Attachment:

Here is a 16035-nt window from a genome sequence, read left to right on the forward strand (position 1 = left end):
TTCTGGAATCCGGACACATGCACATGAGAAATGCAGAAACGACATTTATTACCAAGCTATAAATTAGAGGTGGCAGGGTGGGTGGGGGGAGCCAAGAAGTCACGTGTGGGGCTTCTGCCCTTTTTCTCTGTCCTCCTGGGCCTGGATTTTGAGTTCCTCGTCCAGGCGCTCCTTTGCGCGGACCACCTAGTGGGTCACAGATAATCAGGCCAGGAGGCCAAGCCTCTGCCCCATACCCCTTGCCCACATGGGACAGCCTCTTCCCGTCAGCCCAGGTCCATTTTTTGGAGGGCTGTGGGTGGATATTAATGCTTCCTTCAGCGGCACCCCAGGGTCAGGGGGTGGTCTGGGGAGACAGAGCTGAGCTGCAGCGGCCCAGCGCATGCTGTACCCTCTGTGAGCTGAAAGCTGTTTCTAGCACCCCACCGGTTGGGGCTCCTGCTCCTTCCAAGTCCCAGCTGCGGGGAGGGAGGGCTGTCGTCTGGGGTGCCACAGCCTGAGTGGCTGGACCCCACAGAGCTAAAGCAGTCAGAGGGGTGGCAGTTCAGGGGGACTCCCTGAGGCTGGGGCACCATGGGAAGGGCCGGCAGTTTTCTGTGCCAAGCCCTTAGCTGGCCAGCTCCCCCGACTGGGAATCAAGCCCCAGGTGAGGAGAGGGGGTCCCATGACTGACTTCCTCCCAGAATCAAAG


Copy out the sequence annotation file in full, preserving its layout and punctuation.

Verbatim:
Here is a 16035-nt window from a genome sequence, read left to right on the forward strand (position 1 = left end):
TTCTGGAATCCGGACACATGCACATGAGAAATGCAGAAACGACATTTATTACCAAGCTATAAATTAGAGGTGGCAGGGTGGGTGGGGGGAGCCAAGAAGTCACGTGTGGGGCTTCTGCCCTTTTTCTCTGTCCTCCTGGGCCTGGATTTTGAGTTCCTCGTCCAGGCGCTCCTTTGCGCGGACCACCTAGTGGGTCACAGATAATCAGGCCAGGAGGCCAAGCCTCTGCCCCATACCCCTTGCCCACATGGGACAGCCTCTTCCCGTCAGCCCAGGTCCATTTTTTGGAGGGCTGTGGGTGGATATTAATGCTTCCTTCAGCGGCACCCCAGGGTCAGGGGGTGGTCTGGGGAGACAGAGCTGAGCTGCAGCGGCCCAGCGCATGCTGTACCCTCTGTGAGCTGAAAGCTGTTTCTAGCACCCCACCGGTTGGGGCTCCTGCTCCTTCCAAGTCCCAGCTGCGGGGAGGGAGGGCTGTCGTCTGGGGTGCCACAGCCTGAGTGGCTGGACCCCACAGAGCTAAAGCAGTCAGAGGGGTGGCAGTTCAGGGGGACTCCCTGAGGCTGGGGCACCATGGGAAGGGCCGGCAGTTTTCTGTGCCAAGCCCTTAGCTGGCCAGCTCCCCCGACTGGGAATCAAGCCCCAGGTGAGGAGAGGGGGTCCCATGACTGACTTCCTCCCAGAATCAAAG